What will happen? 
We will eventually rebuild our theoretical discourses. But it might take a while. In the meantime, while we are stuck with capitalism and with appeals to "evidence-based" approaches, we need to be wary of going with the flow.

What should we do?
I like liberation theology's idea that we should have a "preferential option for the poor"; in the current era, maybe we should have a preferential option for theory and against the rich and powerful. That is, maybe we should:

  1. Look very critically at the evidence, and remember (recalling the Foucault we read lo those many years ago) that when we claim our approach is based on evidence it is probably based on assumptions that have nothing to do with evidence, and 
  2. Look very critically at anything that is supported by rich people or would serve to benefit rich people.
Other ideas?


  1. 1. Doubt anything that's framed as "natural." As in, "This is how kids naturally learn," or, "we need to do away with this new approach because it goes against the way kids naturally learn." The 80's and 90's critique of the idea of the "natural" is still a useful one for me.

    2. Avoid thinking of "theory" is a limited set of texts that were translated from French in the 1970s and 1980s. Remember that even that collection of "theory" did important political work for us. As a grad student in the 80s, I felt that the French theory (only some of which I understood) was incredibly liberating in that it helped me to see the political nature of interpretation, text choice, pedagogy, and education as a whole. Marxist education theory (for example) still provides a darn good explanation of the current regime's fixation on tests that do little more than prove that public efforts to help those in poverty are not working.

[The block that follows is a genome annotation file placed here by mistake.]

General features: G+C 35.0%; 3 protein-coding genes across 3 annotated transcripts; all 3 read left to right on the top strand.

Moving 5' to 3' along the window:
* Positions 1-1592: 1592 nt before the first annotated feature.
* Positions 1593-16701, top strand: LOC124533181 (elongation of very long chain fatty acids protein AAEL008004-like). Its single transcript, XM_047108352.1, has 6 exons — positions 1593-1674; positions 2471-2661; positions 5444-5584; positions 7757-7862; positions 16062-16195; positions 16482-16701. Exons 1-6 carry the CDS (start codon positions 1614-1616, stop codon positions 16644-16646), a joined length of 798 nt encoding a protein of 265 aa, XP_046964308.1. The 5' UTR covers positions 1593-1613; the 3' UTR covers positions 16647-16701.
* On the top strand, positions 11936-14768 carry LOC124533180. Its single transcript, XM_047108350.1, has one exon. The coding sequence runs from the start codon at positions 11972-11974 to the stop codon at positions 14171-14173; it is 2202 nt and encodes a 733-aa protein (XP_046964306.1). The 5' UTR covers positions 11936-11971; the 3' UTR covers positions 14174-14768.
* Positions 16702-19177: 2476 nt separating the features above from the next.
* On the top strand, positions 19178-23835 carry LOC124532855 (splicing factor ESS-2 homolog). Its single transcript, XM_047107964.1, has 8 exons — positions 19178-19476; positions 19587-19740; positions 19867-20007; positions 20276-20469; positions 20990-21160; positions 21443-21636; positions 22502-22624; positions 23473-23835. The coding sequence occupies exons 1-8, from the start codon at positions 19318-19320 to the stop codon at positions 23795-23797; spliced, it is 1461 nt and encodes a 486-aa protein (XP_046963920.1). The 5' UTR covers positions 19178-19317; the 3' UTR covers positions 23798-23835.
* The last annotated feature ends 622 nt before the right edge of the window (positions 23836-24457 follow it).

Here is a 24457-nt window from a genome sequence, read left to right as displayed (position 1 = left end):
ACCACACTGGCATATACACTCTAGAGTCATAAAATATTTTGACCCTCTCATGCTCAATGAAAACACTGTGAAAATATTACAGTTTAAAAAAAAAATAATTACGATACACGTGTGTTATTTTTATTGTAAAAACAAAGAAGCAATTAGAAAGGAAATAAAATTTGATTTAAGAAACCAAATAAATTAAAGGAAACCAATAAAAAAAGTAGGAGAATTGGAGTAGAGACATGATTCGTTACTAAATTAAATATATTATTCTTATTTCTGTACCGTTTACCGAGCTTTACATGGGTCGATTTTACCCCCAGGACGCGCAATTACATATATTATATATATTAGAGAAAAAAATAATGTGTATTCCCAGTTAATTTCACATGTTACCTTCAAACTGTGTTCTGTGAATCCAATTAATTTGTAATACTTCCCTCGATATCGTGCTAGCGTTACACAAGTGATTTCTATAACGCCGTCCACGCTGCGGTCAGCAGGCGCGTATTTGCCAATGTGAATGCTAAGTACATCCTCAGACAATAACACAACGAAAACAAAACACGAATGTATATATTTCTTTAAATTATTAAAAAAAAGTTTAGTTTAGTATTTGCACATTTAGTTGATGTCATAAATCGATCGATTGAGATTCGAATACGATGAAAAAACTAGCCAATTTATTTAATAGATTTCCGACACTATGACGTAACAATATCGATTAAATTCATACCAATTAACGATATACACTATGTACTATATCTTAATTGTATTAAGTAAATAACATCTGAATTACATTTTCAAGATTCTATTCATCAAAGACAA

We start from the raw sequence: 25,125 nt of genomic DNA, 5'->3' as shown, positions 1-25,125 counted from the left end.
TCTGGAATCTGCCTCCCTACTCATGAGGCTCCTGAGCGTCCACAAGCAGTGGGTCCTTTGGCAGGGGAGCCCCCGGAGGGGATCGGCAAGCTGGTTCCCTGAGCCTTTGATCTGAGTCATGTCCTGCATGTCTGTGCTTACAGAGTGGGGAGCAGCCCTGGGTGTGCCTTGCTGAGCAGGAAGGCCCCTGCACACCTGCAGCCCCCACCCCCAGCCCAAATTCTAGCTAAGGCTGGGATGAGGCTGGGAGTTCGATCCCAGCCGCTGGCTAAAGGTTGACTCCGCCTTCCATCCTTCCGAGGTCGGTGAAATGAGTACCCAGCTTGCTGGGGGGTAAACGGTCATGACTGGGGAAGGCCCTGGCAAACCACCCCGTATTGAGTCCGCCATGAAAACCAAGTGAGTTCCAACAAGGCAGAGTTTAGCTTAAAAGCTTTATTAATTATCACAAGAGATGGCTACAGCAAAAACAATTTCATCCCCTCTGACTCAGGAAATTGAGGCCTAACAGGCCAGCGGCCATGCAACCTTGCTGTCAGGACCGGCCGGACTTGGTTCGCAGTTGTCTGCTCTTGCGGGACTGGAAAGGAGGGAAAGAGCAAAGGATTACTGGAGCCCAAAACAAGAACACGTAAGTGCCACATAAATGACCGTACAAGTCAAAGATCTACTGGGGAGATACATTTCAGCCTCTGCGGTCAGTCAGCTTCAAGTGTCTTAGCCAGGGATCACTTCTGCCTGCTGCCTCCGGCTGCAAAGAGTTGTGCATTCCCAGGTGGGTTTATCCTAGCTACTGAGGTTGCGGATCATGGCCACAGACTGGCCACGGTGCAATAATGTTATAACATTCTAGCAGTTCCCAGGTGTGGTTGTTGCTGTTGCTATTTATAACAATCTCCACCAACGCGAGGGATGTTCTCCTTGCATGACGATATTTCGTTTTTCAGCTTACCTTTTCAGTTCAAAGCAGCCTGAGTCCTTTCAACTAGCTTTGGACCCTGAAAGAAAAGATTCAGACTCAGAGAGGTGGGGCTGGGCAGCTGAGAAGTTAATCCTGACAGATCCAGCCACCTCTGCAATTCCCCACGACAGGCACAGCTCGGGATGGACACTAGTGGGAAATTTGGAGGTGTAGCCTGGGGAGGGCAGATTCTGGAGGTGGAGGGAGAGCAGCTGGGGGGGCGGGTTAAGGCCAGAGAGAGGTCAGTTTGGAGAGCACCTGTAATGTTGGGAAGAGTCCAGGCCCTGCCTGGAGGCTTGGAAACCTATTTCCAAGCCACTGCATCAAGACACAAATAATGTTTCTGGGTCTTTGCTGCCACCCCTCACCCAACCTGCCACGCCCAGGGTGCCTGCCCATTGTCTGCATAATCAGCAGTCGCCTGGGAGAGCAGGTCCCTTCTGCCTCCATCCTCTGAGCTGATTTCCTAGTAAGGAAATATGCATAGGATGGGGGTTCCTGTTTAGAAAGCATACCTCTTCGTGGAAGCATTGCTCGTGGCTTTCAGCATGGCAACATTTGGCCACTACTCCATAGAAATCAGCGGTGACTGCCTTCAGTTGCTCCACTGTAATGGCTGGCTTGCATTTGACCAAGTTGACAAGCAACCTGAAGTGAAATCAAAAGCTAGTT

3. As you imply this apparent movement away from theory is actually a movement towards a theory (that of apparent empiricism, which many, many of your posts have shown is hardly empirical, when it comes to education). As my grad school hero, Frederick Jameson, pointed out, the fact that we are not able to recognize our own ideology AS an ideology merely demonstrates the very way that ideology works.

    Thanks for this post.

    1. I agree with all three of your points. As for #2, I certainly didn't mean to think of "theory" as just a bunch of french texts that were in vogue in the 70s and 80s. But in literary studies in this country in my lifetime, those seem to have been important (I think; I'm certainly no expert) in moving us from the supposdly more empirical criticism of the fifties to the kind of critique of our own assumptiopns that you fgound liberating in grad school. The period before the 70s and 80s, like the period after it that we are still sort of in, was a period of pretending or assuming that we didn't need theory. So in that sense this recent movement away from theory IS a movement away from theory, or at least from talking about it explicitly. Just because you have unspoken assumptions doesn't mean that you have a theory, or that your theory is going to be interrogated. That's why we need the Marxists, as you say, and why we should remember our Foucault, and our Horace Mann, and our John Dewey, and our Rousseau, and whatever other writers and thinkers we can come up with whose work goes against the prevailing currents.

      As for your #1, YES! As I always say, natural learning is probably really great. Natural teaching, however, should always be questioned.